Ever since my father was transferred to the geriatrics hospital, he has been fighting something. First it was fatigue, which they discovered was due to an infection. So, he was put on antibiotics intravenously. The last day of treatment, they noticed that he wasn’t breathing properly: the respirologist was called in. Dad had developed pneumonia. Back on antibiotics for this new infection.
After three straight days in a row of seeing my father in bed looking worse in a place where he was supposed to be getting better, I lose it. When his nurse appeared, I asked her a stupid question – Why isn’t he getting any better? The woman is shorter than I am (I’m only 5′ 2″) – a little slip of a thing as my mother used to say – but you can tell right away that she knows a thing or two about handling recalcitrant family members. But she inadvertently said the “wrong” thing – he’s sick. I lose it again. She assured me that she will come back to check him thoroughly in a few minutes. When the nurse returned, she smiled while she gave me a run down on what’s being done for my father, as she straightened the sheets and repositioned the pillows. I knew I should apologize, but I couldn’t – I was too angry. After she finished, she smiled at me, wished me a good afternoon and left.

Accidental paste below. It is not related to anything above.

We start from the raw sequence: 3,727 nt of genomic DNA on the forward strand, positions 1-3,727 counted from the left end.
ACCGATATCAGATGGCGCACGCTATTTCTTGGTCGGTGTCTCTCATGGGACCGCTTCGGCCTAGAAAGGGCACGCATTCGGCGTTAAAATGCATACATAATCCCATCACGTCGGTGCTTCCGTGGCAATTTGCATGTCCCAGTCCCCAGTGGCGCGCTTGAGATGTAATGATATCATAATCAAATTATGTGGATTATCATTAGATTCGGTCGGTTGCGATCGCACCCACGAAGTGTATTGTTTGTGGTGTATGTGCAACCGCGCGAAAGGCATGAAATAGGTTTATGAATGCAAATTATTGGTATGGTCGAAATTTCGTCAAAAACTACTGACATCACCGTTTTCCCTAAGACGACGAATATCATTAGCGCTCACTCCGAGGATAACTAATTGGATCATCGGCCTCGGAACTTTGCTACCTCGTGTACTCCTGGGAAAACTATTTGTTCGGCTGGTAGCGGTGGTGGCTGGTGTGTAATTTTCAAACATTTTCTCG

The next day, when I arrived on the ward to spend time with my father, the same nurse was at the front desk. She greeted me with a smile, informed me he was up early in the morning for breakfast; that he ate quite a bit of it; and seemed to be a little brighter. When I entered the room, I found him just as the nurse described. I fed him lunch; read to him from a newsletter he received in the mail; and about three hours later, I reminded Dad that I wouldn’t be back until Thanksgiving and that he could call me anytime.
As I’m walking down the hall, the nurse is coming toward me. I stopped to tell her that today was my last day visiting, and I took the opportunity to apologize for the way I behaved yesterday. A beatific smile spread across her face, lighting up her brown eyes. “You’re forgiven,” she told me. She reassured me that they would take good care of my father. Then just before I turned to walk away, the nurse said “God bless you.”
Life is Like That
This was the way I was brought up: when someone apologizes, you say “You’re forgiven,” but somehow the words always get stuck on my tongue. This beautiful woman had no difficulty saying – and meaning – these words of balm. I did indeed feel truly forgiven.